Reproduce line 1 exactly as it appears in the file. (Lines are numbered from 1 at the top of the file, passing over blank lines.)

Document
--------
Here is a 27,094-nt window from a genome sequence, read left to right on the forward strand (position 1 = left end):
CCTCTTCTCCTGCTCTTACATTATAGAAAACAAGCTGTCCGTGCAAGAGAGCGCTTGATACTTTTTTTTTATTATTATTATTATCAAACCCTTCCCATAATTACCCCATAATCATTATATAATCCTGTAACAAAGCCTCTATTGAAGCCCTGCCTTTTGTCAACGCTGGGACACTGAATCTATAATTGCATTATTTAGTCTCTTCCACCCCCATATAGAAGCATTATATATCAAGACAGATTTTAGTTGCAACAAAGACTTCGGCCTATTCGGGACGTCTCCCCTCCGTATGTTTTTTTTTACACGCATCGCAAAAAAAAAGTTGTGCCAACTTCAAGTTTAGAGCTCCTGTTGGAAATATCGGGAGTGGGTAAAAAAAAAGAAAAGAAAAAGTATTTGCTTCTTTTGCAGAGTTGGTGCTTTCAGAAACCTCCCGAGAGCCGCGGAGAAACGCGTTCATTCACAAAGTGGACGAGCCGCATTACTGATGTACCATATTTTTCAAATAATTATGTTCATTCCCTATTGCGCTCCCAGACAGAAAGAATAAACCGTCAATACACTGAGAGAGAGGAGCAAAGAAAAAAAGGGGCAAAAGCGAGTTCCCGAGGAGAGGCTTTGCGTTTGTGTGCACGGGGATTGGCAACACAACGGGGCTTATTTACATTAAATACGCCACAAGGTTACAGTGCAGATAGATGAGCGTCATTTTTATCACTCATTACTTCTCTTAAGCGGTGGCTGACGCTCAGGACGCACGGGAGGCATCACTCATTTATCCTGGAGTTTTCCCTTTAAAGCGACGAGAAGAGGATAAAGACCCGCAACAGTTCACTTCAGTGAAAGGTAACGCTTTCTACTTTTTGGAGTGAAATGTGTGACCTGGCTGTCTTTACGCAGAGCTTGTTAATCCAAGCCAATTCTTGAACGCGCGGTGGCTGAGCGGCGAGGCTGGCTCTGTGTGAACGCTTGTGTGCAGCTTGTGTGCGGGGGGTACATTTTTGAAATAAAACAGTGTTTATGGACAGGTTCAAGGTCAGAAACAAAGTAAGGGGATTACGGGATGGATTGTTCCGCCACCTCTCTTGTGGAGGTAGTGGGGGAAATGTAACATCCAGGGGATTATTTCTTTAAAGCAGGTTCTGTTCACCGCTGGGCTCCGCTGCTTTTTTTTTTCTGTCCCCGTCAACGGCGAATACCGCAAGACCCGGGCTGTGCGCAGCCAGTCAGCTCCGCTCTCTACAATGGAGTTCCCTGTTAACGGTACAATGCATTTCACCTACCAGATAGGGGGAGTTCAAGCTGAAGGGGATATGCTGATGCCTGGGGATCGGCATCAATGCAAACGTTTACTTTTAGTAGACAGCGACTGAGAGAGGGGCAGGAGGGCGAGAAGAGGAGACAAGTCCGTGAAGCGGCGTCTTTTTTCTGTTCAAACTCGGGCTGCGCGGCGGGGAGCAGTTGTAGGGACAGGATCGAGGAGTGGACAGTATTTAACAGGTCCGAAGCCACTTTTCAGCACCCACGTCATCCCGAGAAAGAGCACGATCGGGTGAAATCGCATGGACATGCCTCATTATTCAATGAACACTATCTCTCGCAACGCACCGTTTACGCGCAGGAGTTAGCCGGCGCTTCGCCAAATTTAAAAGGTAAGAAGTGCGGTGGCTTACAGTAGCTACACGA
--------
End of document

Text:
Here is a 27,094-nt window from a genome sequence, read left to right on the forward strand (position 1 = left end):